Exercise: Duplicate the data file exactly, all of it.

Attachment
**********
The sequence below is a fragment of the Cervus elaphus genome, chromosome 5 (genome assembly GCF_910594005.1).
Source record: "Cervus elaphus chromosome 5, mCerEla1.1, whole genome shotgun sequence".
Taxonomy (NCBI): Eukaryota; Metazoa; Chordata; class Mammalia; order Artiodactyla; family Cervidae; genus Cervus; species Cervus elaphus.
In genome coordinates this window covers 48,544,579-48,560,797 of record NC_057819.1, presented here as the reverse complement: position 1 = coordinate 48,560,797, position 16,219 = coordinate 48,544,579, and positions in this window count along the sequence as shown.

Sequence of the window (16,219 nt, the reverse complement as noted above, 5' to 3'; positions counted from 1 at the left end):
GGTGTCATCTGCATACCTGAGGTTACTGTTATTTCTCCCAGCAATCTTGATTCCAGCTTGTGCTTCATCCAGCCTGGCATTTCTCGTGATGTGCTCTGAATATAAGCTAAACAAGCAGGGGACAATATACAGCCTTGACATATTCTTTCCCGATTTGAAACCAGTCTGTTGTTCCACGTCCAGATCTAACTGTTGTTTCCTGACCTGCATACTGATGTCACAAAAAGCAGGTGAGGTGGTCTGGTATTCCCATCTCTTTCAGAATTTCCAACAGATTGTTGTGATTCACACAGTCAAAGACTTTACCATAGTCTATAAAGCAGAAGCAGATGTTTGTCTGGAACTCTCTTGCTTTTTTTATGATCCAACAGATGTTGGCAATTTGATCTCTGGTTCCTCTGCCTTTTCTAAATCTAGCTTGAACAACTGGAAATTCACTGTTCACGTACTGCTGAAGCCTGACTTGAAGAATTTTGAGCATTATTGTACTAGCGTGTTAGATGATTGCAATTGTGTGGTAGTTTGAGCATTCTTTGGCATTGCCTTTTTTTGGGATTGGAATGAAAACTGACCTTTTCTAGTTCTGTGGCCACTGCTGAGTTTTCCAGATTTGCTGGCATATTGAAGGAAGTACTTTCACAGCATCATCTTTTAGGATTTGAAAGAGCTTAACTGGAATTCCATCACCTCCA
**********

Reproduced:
The sequence below is a fragment of the Cervus elaphus genome, chromosome 5 (genome assembly GCF_910594005.1).
Source record: "Cervus elaphus chromosome 5, mCerEla1.1, whole genome shotgun sequence".
Taxonomy (NCBI): Eukaryota; Metazoa; Chordata; class Mammalia; order Artiodactyla; family Cervidae; genus Cervus; species Cervus elaphus.
In genome coordinates this window covers 48,544,579-48,560,797 of record NC_057819.1, presented here as the reverse complement: position 1 = coordinate 48,560,797, position 16,219 = coordinate 48,544,579, and positions in this window count along the sequence as shown.

Sequence of the window (16,219 nt, the reverse complement as noted above, 5' to 3'; positions counted from 1 at the left end):
GGTGTCATCTGCATACCTGAGGTTACTGTTATTTCTCCCAGCAATCTTGATTCCAGCTTGTGCTTCATCCAGCCTGGCATTTCTCGTGATGTGCTCTGAATATAAGCTAAACAAGCAGGGGACAATATACAGCCTTGACATATTCTTTCCCGATTTGAAACCAGTCTGTTGTTCCACGTCCAGATCTAACTGTTGTTTCCTGACCTGCATACTGATGTCACAAAAAGCAGGTGAGGTGGTCTGGTATTCCCATCTCTTTCAGAATTTCCAACAGATTGTTGTGATTCACACAGTCAAAGACTTTACCATAGTCTATAAAGCAGAAGCAGATGTTTGTCTGGAACTCTCTTGCTTTTTTTATGATCCAACAGATGTTGGCAATTTGATCTCTGGTTCCTCTGCCTTTTCTAAATCTAGCTTGAACAACTGGAAATTCACTGTTCACGTACTGCTGAAGCCTGACTTGAAGAATTTTGAGCATTATTGTACTAGCGTGTTAGATGATTGCAATTGTGTGGTAGTTTGAGCATTCTTTGGCATTGCCTTTTTTTGGGATTGGAATGAAAACTGACCTTTTCTAGTTCTGTGGCCACTGCTGAGTTTTCCAGATTTGCTGGCATATTGAAGGAAGTACTTTCACAGCATCATCTTTTAGGATTTGAAAGAGCTTAACTGGAATTCCATCACCTCCA